The decisions also considered mechanisms for redress and oversight (provided in Parts 5 and 6 DPA, common to both). It refers to the ability of a data subject to: complain to (and about) the ICO; to bring a claim against controllers and processors for material and non-material damages; and to bring a claim in UK courts under the UK’s Human Rights Act 1998 and ultimately in the European Court of Human Rights.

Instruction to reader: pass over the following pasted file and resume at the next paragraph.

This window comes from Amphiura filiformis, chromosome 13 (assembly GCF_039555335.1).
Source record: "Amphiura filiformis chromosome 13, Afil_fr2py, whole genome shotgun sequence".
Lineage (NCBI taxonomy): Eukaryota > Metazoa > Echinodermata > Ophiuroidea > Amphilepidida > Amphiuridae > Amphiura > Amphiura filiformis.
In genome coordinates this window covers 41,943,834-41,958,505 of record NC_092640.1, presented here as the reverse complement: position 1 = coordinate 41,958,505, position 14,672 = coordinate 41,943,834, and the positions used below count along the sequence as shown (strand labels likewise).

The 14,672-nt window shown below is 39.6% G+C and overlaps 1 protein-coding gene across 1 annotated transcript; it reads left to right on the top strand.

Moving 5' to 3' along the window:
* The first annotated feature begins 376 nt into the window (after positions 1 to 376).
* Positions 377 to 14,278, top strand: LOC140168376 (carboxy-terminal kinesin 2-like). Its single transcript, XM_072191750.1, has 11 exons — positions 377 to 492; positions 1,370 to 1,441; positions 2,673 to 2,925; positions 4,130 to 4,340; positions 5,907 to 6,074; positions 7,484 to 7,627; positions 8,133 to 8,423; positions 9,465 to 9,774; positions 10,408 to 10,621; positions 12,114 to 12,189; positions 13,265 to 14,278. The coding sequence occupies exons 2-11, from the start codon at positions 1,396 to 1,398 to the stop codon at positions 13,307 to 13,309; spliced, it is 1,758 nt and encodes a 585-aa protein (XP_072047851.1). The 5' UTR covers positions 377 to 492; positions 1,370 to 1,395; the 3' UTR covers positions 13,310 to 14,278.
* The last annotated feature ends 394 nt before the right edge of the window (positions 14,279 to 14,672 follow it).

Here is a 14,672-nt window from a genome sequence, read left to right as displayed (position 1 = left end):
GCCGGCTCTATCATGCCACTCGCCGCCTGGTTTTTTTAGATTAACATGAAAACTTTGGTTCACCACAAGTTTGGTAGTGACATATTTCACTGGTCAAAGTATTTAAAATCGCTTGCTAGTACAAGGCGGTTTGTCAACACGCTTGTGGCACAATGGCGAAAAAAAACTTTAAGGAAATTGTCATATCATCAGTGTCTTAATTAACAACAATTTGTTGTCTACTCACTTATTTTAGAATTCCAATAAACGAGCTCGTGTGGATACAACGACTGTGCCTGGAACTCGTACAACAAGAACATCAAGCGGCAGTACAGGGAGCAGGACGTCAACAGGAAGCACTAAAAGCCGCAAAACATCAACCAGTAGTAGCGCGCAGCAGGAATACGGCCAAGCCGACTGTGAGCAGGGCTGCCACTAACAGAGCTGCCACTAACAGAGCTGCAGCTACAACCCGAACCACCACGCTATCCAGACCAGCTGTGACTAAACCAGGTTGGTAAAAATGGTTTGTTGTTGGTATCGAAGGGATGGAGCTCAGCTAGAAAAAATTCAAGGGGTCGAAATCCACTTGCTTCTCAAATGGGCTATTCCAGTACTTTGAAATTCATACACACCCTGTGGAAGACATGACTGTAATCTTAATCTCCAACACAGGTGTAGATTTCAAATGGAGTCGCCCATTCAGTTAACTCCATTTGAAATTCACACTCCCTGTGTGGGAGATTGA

The Commission decision seems to recognise the UK’s data protection authority (the Information Commissioner’s Officer, or ICO) as an effective oversight body (though the ICO is no longer described as “independent” in the DPA following the Brexit amendments to Art 51 GDPR, replacing ‘independent public authorities’ with the words ‘the Commissioner’), flagging the fines imposed on British Airways and Marriot as examples of regulatory practice, as well as noting the investigation into Cambridge Analytica. There are also references to the number of cases investigated, seemingly a factor in the Commission’s assessment. There is no mention of the fact that many of the codes that are part of the implementation regime are not yet drafted (eg journalism code). Others have been critical of the ICO, notably in relation to its action against real time bidding and the ad tech sector (and also in relation to the possibility of complaining about the ICO). In relation to the law enforcement sector, the ICO has had limited success in enforcing the DPA (in relation to information access requests) against the police and concerns have been raised about the way the police deployed Microsoft Office 365 (which backs up to the United States), as well as police use of rape victims’ data stored on mobile phones so that the Victims’ Commissioner proposed that victims should have access to free legal advice to protect their privacy. In this there might be differences between the law and practice.